I thought, several times while reading this book, “When you’re making a point, make the point. When you’re making a joke, make a joke.” Sure, it’s possible to do both successfully at the same time, but to me, it felt like Weiss was adding humor in a second draft, to something he originally wrote seriously. Sometimes the effect is that his humor sabotages his point, like when someone says, “Just kidding,” after giving an honest appraisal of whether those shorts make your butt look fat.

This Book Made Me Very Glad I Don’t Live in NYC

A lot of The Enlightened Cyclist applies to any cyclist, in any town. What surprised me, however, was that there were pretty big chunks of this book that were utterly foreign to me. I have never seen a cyclist “salmoning” — riding the wrong way in a bike lane. I’ve never seen or been party to a “shoaling” event (where cyclists come to stop at progressively forward positions) at a streetlight. The idea of “circling” was completely new.

Those may be incredibly annoying and common phenomena in NYC (and elsewhere?), but not everywhere.

As I read about how cyclists treat each other — and how they are treated by non-cyclists — in NYC, I kept thinking to myself, “I would hate living in NYC, or in any big city for that matter.” This shouldn’t be construed as a problem with The Enlightened Cyclist, by the way. In fact, it’s one of the things I liked about the book — getting a sense of how incredibly different the cycling experience can be, depending on where you live.

It did, however, make me want to get Weiss to take a little trip to Alpine, UT, where I have out-the-door access to untold miles of singletrack, and road rides that look like this:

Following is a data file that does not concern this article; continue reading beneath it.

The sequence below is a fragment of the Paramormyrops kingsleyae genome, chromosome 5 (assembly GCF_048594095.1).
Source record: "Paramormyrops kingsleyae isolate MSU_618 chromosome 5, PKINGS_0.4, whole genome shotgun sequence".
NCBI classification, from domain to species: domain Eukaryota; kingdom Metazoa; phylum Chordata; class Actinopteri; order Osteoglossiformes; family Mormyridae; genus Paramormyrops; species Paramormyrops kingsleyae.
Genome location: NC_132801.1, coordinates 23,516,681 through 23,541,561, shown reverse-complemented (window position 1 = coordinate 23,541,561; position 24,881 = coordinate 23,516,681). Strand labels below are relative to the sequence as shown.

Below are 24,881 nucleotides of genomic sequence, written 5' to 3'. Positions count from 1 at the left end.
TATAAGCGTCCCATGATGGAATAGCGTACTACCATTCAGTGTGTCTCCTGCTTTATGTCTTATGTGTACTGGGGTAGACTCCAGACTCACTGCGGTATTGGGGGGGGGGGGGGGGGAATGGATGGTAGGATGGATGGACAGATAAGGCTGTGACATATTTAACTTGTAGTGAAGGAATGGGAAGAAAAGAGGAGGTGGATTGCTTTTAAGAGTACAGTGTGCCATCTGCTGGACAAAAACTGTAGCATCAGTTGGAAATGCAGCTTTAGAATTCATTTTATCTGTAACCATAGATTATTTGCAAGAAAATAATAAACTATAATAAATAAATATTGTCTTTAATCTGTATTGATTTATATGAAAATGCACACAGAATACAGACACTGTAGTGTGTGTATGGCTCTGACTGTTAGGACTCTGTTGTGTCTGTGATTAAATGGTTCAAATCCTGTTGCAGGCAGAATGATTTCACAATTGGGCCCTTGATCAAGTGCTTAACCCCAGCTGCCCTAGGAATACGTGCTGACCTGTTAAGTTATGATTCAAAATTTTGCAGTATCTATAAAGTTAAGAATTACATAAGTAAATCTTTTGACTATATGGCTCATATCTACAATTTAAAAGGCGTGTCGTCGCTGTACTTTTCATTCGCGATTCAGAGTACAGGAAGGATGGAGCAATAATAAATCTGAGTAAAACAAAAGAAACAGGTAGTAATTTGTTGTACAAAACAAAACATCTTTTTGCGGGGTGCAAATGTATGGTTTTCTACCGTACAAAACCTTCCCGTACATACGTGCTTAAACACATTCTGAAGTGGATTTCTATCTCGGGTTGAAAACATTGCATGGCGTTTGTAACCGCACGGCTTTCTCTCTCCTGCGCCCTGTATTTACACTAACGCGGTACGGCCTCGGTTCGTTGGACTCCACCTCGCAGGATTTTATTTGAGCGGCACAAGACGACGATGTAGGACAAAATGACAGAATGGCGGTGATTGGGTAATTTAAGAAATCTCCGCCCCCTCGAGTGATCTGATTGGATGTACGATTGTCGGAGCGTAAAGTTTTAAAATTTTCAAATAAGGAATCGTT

Of course, he might find it disconcerting that there are no stores, cultural events (unless you count deer eating your flowerbed as a cultural event), or businesses (except the guy who sharpens saws out of his garage) whatsoever within walking distance of where I live.

Different strokes, etc.

It made me think, though: The Enlightened Cyclist could only be written by a big city dweller, and is written — in large part — to other big city dwellers, whether they ride a bike or not.

Yokel cyclists like myself may find themselves feeling more and more in love with where they are (thus becoming smug, one of Weiss’s most-referred-to cycling sins).

Should You Read This Book?

This book isn’t for everyone. Language in it will offend some people, the humor won’t make everyone laugh (The “Dachsund of Time” section is funny for a while, but stops being funny before the section ends), and some people — a lot of Weiss’s blog readers, I’ll guess — will be surprised that it’s not very much like his blog at all.

The Enlightened Cyclist is a short book: 217 pages, and even the pages are kind of small. I read it in its entirety over the course of two recent flights (Austin and back). So it’s not like it’s a massive investment in time to read. It’s definitely worth your time to read a a well-reasoned, surprisingly serious plea from a cyclist both to cyclists and everyone else, on why it makes sense to behave less badly toward each other.

The Enlightened Cyclist is available from in hardcover for $11.53, and on Kindle for $9.39. It’s probably available in a bunch of other places, too.

PS: I was going to do a live Q&A with Bike Snob later this week, but a family emergency he’s had has made that impossible. Which sucks, in at least two ways.


  1. Comment by Chris Engle | 04.23.2012 | 1:09 pm

    Seems like a fair review,

  2. Comment by Nick P | 04.23.2012 | 1:17 pm